Businesses need to do this in addition to looking at the effect of flexible working on the employee’s wellbeing.

What about the fact that some employees are choosing to work flexibly, and/or from home, because it is easier logistically for them – but not necessarily the best option for their wellbeing. Is this an issue too?

Yes! And I hold my hands up to this being relevant to me personally. I’ve recently returned back to work after maternity leave and I have incredible flexibility. I can choose to work from home, or go to the office. 

Having two kids, I’ll admit that working from home allows me to get through my ‘tick list’ more efficiently, and ‘feel’ as if I’ve got more work life balance. And, until very recently, I was a big fan of working from home. 

However, I’ve struggled returning to the workplace after maternity leave and I don’t think working remotely has helped this. So I’ve made more of an effort to go into the office because I know I can build relationships quicker this way. I also know it’s a better way to deal with my feelings of imposter syndrome, which are common for women trying to build their confidence up again after a break.

Playing devil’s advocate, are there any other reasons working from home might not be good for a business?

Yes, businesses are losing information. When you work from home you’re in your cocooned environment so you don’t come across those important nuggets of information that might help you. It could be a chat with someone in your team, or from another department.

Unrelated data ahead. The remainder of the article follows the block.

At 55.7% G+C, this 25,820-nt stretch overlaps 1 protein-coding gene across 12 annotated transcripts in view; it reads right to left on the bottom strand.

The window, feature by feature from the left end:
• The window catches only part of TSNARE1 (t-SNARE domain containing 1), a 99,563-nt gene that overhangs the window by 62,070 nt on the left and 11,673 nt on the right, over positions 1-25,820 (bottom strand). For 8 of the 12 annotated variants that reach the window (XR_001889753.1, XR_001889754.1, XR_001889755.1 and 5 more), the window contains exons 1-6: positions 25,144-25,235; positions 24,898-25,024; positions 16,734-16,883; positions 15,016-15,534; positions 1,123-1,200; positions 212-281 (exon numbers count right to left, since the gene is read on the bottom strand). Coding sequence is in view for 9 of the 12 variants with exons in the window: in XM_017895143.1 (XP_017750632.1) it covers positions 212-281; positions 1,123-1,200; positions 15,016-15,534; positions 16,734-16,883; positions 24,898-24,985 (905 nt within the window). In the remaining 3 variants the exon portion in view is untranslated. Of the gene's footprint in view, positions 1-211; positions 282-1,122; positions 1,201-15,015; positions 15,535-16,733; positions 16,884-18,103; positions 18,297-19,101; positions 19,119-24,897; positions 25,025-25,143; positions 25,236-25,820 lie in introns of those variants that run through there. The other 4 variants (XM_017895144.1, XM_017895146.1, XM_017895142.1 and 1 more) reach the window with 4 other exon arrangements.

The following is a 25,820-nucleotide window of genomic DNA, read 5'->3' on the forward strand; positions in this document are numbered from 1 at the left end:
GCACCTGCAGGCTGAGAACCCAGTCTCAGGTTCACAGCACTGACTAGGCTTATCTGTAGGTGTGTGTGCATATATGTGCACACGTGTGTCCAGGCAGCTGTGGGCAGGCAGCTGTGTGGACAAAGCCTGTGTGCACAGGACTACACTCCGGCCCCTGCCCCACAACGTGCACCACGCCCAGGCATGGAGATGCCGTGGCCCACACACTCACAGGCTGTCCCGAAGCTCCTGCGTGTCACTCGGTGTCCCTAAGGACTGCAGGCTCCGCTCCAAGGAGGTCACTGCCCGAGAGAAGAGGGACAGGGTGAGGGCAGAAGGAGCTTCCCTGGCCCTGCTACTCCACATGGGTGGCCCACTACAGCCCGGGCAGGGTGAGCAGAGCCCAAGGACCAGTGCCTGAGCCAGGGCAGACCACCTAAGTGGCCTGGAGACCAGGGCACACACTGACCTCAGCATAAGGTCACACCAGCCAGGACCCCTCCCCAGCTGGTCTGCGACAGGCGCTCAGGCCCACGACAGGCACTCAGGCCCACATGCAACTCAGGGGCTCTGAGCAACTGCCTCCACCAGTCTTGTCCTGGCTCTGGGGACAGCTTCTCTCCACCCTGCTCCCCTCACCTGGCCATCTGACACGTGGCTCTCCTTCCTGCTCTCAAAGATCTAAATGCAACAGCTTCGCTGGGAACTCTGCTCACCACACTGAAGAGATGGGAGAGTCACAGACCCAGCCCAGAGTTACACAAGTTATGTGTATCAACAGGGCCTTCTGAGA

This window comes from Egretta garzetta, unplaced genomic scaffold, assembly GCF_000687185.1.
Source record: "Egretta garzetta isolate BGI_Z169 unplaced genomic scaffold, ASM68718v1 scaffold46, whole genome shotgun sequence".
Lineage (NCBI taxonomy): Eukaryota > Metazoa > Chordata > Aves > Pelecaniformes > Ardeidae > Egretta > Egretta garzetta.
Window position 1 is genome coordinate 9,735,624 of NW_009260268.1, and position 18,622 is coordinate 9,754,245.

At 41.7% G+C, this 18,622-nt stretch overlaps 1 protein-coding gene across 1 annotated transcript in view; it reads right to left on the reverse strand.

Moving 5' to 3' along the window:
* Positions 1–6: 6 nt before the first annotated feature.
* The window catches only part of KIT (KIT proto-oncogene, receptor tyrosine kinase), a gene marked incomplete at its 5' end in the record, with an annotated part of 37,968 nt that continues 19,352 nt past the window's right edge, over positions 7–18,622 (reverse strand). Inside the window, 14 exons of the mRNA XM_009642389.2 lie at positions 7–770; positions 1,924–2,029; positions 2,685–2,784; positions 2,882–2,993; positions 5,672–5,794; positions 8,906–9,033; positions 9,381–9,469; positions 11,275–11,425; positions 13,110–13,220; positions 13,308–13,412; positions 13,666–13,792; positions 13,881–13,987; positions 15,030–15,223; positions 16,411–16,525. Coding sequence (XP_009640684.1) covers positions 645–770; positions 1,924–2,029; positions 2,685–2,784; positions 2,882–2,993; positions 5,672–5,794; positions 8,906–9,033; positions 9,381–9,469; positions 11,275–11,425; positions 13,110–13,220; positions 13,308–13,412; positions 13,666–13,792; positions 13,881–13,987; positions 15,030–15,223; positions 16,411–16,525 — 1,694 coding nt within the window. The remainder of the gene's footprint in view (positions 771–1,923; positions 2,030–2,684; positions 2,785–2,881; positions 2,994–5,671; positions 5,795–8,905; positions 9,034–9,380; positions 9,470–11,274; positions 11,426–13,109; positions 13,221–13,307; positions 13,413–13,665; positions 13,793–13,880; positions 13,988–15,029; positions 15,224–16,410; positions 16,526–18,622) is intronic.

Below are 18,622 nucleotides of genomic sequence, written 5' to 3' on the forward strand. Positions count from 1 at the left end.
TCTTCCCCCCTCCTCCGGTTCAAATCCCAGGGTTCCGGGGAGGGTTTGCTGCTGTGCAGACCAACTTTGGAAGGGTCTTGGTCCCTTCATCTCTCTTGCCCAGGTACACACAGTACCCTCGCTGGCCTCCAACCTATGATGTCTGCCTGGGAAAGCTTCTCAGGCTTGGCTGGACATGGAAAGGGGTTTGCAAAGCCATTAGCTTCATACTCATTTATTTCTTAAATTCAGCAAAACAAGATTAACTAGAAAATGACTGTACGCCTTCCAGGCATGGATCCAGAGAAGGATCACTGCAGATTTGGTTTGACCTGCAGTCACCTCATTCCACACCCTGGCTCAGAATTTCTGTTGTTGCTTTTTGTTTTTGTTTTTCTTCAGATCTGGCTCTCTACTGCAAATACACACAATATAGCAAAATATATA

We shouldn’t underestimate the power of being around our colleagues in an office and hearing conversations going on. It’s so impactful and it can’t be replicated on Zoom.

You’re a fan of boundaries. Tell me about the role of boundaries in making flexible working work for everyone.

When you’re operating in a business where there’s a lot of flexibility, that’s wonderful, because it signals to employees that you treat them as adults, empowering them to make their own decisions.

But people work at their most productive and best when there are boundaries and frameworks in place. Frameworks are different to ‘hard rules’. They are suggestions and principles. 

Do you think any employers are currently doing this well?

The tech giants, like Facebook and Google. They offer flexibility and allow their employees to choose the days they come into the office. They also make clear they need their people in the office because they need to collaborate in person, knowing that this is more impactful when colleagues are physically together. 

You mentioned feelings of imposter syndrome returning to work after maternity leave. How could employers help women (or, the few men who take significant parental leave) with this more?

For me, I feel the business sees me as the same person that I was before I went on maternity leave. But I’m not. I struggle with confidence, especially in a company that is growing so fast – which is wonderful – but you’re coming back to people who don’t know you, so you have to earn credibility all over again. That’s really challenging. 

There needs to be more conversations around this.

I would love businesses to create frameworks and structures around coming back into the workplace as a parent. 

Businesses often have great onboarding processes for people joining the workforce, what about for people returning to it? That’s true for older workers, too.

It’s great that you’re so open about how vulnerable you feel because that will help other readers in your position. Does being open lessen the feelings of imposter syndrome?

Yes, it’s liberating and it’s freeing. I don’t need to pretend to be something I’m not. It’s actually empowering to be honest and say ‘I can feel my imposter syndrome creeping in here’. Especially because I’ve never felt like this before in my career. 

There’s strength in being open and vulnerable.